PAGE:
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Raj Defends Online Bill

Raj Defends Online Bill
Fiji Human Rights and Anti Discrimination Director Ashwin Raj during his submission on the Online Safety Bill to the parliamentary Standing Committee on Justice, Law and Human Rights on May 1, 2018. Photo: Losirene Lacanivalu
May 02
10:23 2018

The Online Safety Bill is consistent with the Constitutional requirement to protect people in terms of their rights.

This was stated by Fiji Human Rights and Anti-Discrimination Director Ashwin Raj during his submission on the Online Safety Bill to the parliamentary Standing Committee on Justice, Law and Human Rights yesterday.

Mr Raj said the State had a constitutional obligation to authorise justifiable limitations in the interests of protecting of the people.

He said this included the maintenance of the right to reputation, privacy, dignity, the right to be protected against advocacy of hatred including hate speech on any of the prohibited grounds of discrimination prescribed under section 26 of the Fijian Constitution.

Mr Raj said infraction of the right to privacy through the disclosure and abuse of personal data, cyberbullying and circulation of intimate visual recordings including images of victims of violence and unforeseen tragedies and calamities including those of children. The surge in advocacy of hatred

Through speech acts that are unabashedly misogynist, homophobic, and racist and exploit communal differences cannot under any circumstances be justified as legitimate democratic dissent through the exercise of freedom of expression.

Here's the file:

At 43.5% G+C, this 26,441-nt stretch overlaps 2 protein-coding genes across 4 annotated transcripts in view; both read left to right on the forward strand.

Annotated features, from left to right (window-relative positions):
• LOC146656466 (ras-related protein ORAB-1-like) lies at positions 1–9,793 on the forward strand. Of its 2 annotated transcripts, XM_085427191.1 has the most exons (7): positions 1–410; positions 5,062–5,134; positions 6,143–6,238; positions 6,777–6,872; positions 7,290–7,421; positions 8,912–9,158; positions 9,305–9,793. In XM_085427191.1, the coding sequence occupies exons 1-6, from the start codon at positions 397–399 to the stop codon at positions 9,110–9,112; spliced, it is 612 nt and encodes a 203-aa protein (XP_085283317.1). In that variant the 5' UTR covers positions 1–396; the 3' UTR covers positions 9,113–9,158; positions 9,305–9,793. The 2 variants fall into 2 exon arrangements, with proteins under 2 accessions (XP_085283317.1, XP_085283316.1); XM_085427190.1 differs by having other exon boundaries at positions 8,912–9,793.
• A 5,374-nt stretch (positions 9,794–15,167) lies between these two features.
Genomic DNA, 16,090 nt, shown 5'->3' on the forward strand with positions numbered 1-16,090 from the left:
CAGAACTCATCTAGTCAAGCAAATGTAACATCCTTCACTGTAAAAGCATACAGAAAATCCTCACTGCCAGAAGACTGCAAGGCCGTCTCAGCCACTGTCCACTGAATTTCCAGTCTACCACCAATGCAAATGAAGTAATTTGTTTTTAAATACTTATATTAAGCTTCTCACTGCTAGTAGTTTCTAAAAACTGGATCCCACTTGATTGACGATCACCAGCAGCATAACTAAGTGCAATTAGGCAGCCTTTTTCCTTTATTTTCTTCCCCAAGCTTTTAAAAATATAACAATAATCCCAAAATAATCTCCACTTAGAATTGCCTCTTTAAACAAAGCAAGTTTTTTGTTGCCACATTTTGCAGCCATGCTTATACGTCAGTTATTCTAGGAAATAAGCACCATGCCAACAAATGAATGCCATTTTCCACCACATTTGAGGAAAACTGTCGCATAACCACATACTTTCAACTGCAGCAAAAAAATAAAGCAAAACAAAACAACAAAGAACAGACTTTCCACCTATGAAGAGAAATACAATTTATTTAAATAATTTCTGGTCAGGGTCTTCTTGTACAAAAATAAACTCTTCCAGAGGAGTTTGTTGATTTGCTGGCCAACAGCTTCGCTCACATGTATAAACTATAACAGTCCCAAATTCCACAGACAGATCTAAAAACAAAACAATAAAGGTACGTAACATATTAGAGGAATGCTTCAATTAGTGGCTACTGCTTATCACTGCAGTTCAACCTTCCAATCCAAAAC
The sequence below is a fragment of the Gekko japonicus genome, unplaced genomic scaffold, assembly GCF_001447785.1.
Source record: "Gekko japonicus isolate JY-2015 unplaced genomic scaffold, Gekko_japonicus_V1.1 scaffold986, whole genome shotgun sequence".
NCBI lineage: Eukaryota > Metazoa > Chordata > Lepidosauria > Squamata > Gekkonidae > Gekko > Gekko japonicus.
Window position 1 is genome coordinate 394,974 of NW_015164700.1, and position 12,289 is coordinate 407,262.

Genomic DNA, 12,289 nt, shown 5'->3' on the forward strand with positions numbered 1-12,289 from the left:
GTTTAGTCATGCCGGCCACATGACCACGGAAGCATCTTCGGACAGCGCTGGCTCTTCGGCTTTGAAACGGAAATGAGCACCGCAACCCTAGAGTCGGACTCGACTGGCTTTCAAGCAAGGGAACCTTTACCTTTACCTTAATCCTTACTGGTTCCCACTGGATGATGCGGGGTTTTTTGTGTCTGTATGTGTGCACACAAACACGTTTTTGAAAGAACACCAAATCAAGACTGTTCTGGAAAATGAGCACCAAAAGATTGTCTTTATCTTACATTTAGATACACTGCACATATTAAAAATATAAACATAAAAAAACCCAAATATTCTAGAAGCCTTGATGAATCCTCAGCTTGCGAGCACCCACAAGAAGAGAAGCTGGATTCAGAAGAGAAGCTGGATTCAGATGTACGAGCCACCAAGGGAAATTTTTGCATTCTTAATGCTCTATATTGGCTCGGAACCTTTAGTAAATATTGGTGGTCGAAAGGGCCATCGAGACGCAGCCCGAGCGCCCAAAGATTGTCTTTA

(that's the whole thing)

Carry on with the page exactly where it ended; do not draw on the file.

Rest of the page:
“They all constitute ‘harm’ well beyond the narrow definition of ‘serious emotional distresses,” he said.

“It constitutes an assault on human dignity and the deprivation of the right to reputation and privacy and the right to be free from hatred.”

He said given the speed and scope of social media, criminally-punishable content was not being deleted in a timely manner or not deleted at all, let alone the possibility of a retraction.

Mr Raj said in a fundamental sense Fijians were failing in their constitutional responsibility of preventing attacks on human dignity regardless of race, religion, sexual orientation and other prohibited grounds of discrimination, privacy and the right to reputation.

“Therefore, a legislative action that strikes a careful balance between the legitimate interests of freedom of expression and the protection of reputation including the prevention from attacks on dignity and hate speeches with minimum legal ambiguity is necessary,” he said.

Mr Raj added that the Online Safety Bill, through the establishment of an Online Safety Commission, set out a transparent redress mechanism for those that are most vulnerable and susceptible to abuse and violence on the social media including children and those who suffer from mental incapacity.

Edited by Epineri Vula

Feedback: losirene.lacanivalu@fijisun.com.fj

 

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